Other officials have noted that the no-fly zone tactic may be ineffective in part because Qaddafi appears to be using his planes sparingly in his crackdown on rebels. Military experts say the use of jets by Qaddafi loyalists poses less of a threat than the deployment of attack helicopters, which can get around flight prohibitions because they are harder to detect.
Even before Wednesday's talks, the Obama administration has had little enthusiasm for military intervention in Libya or for the no-fly zone in particular. Defense Secretary Robert Gates has said that beginning the flights would require an assault on Libyan air defenses, a step tantamount to war. Obama officials consistently have warned of the costs and the risks.
In order to ground the Libyan air force and thereby providing air cover for the rebels U.S. and allied countries' aircraft would first attack Libya's anti-aircraft defenses. Freed of the threat of being shot down, U.S. and partner planes could then patrol Libya's air space and down any planes that became airborne.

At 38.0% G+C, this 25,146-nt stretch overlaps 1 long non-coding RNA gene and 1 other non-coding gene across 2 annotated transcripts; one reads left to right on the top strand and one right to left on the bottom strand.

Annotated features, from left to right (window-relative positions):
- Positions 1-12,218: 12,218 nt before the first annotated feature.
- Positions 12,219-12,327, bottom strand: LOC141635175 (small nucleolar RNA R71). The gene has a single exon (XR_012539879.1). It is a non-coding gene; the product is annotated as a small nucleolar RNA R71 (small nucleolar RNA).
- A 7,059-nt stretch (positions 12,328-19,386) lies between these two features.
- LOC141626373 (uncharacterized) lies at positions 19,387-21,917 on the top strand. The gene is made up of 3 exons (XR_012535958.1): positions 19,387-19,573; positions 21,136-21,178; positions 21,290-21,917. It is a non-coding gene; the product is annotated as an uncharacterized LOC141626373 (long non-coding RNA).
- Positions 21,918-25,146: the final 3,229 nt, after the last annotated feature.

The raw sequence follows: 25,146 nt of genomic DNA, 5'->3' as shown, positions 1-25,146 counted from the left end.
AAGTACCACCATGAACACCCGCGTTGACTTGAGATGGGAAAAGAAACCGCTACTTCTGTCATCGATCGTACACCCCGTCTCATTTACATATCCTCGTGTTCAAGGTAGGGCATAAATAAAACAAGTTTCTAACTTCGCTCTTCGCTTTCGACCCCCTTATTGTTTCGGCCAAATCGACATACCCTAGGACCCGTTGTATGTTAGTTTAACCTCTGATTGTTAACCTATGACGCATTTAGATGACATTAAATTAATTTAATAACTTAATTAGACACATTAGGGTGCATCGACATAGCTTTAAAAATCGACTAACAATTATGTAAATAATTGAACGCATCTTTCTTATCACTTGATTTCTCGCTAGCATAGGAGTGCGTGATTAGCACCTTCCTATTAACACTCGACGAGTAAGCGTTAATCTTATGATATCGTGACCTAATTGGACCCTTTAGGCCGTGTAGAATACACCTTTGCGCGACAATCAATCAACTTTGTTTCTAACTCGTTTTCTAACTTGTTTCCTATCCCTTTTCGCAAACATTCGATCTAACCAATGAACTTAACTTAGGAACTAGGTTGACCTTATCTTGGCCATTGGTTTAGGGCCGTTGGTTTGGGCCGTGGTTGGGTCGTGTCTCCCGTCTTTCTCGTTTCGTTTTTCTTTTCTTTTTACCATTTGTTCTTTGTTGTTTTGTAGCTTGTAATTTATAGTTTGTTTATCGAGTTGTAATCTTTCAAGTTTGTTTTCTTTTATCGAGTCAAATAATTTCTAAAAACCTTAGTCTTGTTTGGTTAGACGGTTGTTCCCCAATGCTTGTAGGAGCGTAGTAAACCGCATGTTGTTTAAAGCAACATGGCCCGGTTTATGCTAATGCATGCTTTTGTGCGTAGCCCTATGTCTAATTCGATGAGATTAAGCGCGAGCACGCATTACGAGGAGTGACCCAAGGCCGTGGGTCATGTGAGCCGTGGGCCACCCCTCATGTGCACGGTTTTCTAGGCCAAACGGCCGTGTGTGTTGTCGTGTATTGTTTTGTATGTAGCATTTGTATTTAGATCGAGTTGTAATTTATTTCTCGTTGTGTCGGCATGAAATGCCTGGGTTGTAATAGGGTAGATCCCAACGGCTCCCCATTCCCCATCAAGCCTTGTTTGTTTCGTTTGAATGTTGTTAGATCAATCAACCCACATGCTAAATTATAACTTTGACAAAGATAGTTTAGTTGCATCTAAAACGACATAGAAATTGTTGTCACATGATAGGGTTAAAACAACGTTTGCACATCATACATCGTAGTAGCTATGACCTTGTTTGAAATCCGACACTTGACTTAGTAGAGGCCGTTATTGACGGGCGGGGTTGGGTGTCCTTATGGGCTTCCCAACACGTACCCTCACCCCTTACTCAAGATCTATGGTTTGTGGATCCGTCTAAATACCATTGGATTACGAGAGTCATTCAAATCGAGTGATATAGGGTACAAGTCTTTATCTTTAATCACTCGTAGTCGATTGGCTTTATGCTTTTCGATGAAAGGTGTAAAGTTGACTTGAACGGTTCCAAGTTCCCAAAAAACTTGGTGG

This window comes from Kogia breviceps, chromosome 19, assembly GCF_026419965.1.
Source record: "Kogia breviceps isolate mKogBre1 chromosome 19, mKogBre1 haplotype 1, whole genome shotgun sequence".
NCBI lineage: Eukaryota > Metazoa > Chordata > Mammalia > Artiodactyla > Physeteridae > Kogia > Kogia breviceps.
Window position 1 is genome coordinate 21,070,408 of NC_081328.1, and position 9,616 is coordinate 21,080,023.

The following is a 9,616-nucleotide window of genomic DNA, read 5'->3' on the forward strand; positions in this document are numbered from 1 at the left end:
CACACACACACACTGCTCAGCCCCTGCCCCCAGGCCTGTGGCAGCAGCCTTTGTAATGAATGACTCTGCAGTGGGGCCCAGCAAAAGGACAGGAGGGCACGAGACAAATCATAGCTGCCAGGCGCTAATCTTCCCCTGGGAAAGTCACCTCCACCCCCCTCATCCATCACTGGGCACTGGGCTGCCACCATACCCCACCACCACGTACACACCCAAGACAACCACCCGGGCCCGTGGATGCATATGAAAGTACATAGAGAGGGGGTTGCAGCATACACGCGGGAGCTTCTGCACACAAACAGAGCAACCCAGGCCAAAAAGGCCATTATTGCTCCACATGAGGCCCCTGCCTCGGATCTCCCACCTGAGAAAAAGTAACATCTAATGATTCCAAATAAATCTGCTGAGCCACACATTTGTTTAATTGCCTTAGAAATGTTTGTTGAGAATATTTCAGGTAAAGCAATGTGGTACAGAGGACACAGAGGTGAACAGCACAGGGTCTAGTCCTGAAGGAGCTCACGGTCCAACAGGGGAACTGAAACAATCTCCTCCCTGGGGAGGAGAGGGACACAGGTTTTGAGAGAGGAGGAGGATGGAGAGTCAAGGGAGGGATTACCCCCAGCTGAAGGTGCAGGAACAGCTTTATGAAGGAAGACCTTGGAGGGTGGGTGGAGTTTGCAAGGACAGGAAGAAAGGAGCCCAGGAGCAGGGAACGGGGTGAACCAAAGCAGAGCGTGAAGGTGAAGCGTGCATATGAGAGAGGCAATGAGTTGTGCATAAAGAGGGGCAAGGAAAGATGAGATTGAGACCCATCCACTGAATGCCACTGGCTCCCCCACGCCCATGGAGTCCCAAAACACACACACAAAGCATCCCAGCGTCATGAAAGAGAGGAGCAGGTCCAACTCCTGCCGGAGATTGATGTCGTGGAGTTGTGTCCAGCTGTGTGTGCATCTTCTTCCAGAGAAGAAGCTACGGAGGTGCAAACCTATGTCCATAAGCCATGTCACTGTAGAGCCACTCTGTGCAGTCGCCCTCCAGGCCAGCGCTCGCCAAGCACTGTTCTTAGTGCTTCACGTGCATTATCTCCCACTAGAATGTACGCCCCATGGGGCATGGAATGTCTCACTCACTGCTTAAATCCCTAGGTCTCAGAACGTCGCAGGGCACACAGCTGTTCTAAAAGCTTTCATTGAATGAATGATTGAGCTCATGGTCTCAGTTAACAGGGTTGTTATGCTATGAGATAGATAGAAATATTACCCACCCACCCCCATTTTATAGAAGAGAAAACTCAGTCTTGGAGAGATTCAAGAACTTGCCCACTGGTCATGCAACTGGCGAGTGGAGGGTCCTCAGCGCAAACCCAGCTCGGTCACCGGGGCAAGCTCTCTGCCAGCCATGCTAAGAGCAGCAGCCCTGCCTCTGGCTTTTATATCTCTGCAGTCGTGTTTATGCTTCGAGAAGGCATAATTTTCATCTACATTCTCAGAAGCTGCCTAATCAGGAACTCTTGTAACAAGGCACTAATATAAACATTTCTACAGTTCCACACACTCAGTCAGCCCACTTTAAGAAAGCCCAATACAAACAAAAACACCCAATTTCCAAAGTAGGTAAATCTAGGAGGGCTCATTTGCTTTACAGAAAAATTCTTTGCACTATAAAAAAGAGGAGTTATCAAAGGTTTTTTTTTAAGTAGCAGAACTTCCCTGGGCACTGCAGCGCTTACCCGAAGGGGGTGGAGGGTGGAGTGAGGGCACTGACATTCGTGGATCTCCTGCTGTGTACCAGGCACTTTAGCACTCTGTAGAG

The prospect of a no-fly zone has come to dominate attention even as the White House has consistently held it is just one option that could be used to try protecting civilians and pressuring Qaddafi to give up power. Obama says he will not be "hamstrung" by ruling out options but has never publicly given it the attention in this crisis that other world leaders have.
Qaddafi himself, meanwhile, said in a Turkish television interview aired Wednesday that Libyans would fight back if Western nations imposed a no-fly zone.
He said imposing the restrictions would prove the West's real intention was to seize his country's oil wealth.
"Such a situation would be useful," Qaddafi said. "The Libyan people would understand their real aims to take Libya under their control, to take their freedoms and to take their oil and all Libyan people will take up arms and fight."
Searching for answers as Libya's fighting raged on, Obama's team weighed the choices. Obama himself did not attend the meeting.